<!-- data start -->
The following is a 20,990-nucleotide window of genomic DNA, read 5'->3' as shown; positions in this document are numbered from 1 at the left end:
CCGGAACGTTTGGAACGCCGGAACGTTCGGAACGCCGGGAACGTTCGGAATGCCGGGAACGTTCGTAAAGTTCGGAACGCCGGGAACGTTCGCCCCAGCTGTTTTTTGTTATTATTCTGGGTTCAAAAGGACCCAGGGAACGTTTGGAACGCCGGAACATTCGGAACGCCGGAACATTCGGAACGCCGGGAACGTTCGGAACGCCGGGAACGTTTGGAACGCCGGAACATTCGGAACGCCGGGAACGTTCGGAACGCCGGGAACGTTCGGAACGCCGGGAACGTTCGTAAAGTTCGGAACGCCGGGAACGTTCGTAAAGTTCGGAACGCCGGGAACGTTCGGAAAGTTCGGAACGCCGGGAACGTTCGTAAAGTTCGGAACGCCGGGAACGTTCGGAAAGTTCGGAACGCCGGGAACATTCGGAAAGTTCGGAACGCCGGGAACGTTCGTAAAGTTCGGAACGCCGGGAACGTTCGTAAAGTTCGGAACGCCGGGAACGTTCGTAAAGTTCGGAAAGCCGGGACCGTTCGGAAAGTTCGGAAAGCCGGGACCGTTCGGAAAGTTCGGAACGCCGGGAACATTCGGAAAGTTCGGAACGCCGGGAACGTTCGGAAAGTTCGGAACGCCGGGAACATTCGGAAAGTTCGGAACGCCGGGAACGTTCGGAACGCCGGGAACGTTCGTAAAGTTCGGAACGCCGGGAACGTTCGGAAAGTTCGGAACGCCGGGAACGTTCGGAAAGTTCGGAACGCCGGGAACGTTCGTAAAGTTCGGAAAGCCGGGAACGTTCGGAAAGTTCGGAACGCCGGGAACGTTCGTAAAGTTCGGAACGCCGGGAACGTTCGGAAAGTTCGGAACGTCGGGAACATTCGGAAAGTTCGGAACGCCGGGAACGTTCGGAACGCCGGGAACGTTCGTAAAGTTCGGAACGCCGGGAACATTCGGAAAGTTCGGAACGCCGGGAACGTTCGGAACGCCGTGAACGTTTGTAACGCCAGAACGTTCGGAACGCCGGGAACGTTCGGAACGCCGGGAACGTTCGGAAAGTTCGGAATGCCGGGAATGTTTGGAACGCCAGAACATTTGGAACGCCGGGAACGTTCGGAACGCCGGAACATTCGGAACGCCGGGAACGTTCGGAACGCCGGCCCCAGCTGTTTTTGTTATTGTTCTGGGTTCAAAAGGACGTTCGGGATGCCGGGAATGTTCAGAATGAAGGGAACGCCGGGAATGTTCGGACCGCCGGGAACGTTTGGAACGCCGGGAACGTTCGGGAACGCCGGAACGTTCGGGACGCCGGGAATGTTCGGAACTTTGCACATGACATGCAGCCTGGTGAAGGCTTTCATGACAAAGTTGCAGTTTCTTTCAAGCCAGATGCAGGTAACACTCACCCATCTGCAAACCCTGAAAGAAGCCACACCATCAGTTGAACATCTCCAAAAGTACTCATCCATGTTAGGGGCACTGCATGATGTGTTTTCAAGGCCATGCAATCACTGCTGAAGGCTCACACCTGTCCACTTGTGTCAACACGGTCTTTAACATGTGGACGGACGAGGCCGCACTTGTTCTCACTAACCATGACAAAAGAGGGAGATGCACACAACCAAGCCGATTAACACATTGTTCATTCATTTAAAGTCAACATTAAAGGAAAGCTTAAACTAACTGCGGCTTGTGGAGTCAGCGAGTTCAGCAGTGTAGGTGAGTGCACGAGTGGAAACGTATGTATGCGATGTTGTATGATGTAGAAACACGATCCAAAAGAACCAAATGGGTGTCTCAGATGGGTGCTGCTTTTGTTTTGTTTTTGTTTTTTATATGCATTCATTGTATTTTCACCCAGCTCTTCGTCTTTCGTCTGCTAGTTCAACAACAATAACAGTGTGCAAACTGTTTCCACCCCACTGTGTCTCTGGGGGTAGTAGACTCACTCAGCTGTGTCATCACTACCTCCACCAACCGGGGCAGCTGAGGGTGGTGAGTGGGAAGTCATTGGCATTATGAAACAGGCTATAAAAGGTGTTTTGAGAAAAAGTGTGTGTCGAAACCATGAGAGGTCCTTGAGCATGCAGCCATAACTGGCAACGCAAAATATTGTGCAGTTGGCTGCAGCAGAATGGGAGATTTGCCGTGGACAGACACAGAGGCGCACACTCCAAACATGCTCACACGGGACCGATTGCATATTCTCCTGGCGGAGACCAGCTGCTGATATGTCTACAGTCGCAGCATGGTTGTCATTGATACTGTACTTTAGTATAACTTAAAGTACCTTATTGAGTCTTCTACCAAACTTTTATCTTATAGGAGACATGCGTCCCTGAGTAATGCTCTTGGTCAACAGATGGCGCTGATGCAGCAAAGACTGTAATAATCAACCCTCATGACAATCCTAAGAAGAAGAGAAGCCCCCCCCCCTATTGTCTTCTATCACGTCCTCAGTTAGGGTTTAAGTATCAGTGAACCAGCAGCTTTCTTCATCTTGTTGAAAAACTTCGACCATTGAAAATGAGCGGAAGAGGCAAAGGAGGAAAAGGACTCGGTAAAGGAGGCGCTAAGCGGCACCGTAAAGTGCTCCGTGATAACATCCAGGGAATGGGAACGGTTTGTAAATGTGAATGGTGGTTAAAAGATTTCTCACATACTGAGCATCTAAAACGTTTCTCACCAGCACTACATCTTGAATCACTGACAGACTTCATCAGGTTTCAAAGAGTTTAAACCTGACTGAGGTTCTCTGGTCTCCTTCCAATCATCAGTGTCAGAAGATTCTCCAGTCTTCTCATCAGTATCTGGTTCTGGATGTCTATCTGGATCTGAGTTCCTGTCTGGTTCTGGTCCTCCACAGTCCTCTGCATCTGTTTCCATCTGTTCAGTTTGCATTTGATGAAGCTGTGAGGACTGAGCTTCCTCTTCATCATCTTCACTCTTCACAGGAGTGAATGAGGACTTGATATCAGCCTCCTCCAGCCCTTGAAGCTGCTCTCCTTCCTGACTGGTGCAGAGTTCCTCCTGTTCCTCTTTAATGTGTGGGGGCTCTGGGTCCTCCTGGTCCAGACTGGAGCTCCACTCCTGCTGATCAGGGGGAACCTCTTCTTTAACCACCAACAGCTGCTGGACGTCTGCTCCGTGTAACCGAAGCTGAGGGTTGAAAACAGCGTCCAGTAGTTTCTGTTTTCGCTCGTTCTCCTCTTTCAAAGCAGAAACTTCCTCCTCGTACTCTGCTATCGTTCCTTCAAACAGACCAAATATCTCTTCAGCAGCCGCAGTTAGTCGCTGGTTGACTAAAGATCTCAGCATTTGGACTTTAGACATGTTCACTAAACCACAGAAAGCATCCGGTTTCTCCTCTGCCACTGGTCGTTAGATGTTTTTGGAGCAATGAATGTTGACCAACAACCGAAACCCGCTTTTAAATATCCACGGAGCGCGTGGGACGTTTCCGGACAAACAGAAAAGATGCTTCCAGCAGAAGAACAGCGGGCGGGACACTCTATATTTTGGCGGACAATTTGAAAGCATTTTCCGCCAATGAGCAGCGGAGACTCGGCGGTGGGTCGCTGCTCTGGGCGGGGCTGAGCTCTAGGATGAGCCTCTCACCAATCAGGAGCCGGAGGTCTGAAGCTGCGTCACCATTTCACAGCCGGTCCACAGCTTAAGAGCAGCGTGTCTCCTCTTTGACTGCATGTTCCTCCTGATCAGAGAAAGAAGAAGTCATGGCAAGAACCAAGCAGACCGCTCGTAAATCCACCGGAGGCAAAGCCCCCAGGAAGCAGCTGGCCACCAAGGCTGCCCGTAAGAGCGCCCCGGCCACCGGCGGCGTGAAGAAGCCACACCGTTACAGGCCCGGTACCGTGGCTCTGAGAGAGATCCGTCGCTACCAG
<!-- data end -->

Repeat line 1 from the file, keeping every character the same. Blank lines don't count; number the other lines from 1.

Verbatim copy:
The following is a 20,990-nucleotide window of genomic DNA, read 5'->3' as shown; positions in this document are numbered from 1 at the left end: